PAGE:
Amidst the hue and cry from Kenyans who have since faulted the Government’s plan to create a universal database for citizens under the NIIMs program that is popularly known as Huduma Namba, the State through its Twitter handle @StateHouseKenya revealed that Parliament had approved a progressive draft Data Protection Policy and Bill. The announcement was made by President Kenyatta.
I assure Kenyans and all people residing in our beautiful country that we are taking additional measures to ensure the information they give is safe. Yesterday, the Cabinet approved a progressive draft Data Protection Policy and Bill ~President Uhuru Kenyatta | #HappyEaster
— State House Kenya (@StateHouseKenya) April 19, 2019
The declaration was necessary because the Huduma Namba registration exercise had and is still marred by misinformation, which the government has not clarified so far. A couple of days ago, the registration process was flagged off after the High Court of Kenya ruled that the activity was not mandatory after all. It also ruled against the collection of biometric data (DNA, among other personal details), and this is perhaps the major issue with NIIMs.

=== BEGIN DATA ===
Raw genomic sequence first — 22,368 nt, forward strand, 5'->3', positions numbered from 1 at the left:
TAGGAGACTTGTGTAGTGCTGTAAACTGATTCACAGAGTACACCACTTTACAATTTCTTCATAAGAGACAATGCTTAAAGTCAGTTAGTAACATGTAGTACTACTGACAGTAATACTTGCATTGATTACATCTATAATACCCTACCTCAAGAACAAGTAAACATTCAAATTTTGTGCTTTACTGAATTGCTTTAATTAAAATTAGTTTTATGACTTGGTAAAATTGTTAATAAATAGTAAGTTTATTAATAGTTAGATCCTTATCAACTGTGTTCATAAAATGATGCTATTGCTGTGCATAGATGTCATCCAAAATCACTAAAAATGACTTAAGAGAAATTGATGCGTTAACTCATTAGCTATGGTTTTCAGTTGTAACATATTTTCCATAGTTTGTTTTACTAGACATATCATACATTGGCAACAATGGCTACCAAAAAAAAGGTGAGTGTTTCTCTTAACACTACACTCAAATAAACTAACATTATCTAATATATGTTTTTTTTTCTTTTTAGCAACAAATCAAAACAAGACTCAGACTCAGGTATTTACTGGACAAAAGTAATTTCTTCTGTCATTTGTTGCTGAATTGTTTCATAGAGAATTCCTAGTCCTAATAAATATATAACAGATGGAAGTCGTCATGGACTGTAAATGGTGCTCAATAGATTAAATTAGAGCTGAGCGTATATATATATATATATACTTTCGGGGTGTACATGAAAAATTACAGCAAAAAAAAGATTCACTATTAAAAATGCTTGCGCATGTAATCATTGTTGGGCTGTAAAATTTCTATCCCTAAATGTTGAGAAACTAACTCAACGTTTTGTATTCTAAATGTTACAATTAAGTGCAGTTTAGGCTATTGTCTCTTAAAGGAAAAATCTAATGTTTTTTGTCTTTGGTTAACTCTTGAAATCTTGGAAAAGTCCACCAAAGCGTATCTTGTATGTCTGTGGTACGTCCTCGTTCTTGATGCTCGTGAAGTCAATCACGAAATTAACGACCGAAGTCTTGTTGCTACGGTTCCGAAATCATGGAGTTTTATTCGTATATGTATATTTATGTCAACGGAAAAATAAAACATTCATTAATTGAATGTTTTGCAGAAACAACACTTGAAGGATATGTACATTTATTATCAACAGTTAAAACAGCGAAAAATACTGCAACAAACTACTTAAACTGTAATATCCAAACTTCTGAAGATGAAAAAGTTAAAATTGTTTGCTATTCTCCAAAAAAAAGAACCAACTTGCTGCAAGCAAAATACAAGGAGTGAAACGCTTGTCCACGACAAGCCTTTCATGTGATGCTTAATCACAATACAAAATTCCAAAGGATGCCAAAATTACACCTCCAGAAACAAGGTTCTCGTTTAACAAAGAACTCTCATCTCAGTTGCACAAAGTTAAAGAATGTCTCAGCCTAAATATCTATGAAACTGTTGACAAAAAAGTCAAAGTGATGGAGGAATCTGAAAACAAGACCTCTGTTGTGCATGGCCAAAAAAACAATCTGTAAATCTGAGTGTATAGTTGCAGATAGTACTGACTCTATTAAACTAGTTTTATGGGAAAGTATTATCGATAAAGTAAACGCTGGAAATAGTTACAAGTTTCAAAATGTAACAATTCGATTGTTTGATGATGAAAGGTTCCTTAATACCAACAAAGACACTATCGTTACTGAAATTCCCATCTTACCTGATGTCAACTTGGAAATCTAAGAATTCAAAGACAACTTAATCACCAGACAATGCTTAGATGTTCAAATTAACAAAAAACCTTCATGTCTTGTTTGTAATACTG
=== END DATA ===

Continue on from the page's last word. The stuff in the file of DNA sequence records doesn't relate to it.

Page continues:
It is worth noting that the progressive draft Data Protection Bill’s Part IV examines the principles and obligations of personal data protection. The chapter lays down the conditions on which personal data, sensitive personal data such as DNA information that was to be part of the NIIMs database cannot be abused or misused.
What is more, the chapter clearly carves out discretion powers to the Government by allowing some exemptions in Part VII, which covers the collection, processing, and storage of personal data. Also, the Bill allows the Government to perform some actions that do not necessarily align to other similar provisions in the draft.
The broad premises for the interpretations of personal data continue to be faulted by people who have more grasp about the definitions of the data protection bill. In fact, it can be argued that a lack of conciseness will be detrimental as it will allow the state to adopt protectionist interpretations of terms such as ‘critical personal data.’ Some people have also argued that the Bill if approved, can operate as an effective check on the Kenya Government’s discretion to expand the scope of ‘personal data’ when it deems it appropriate.
To this end, these are some of the issues that the Bill does not explain exhaustively, and have only been amplified by the Huduma Namba registration exercise.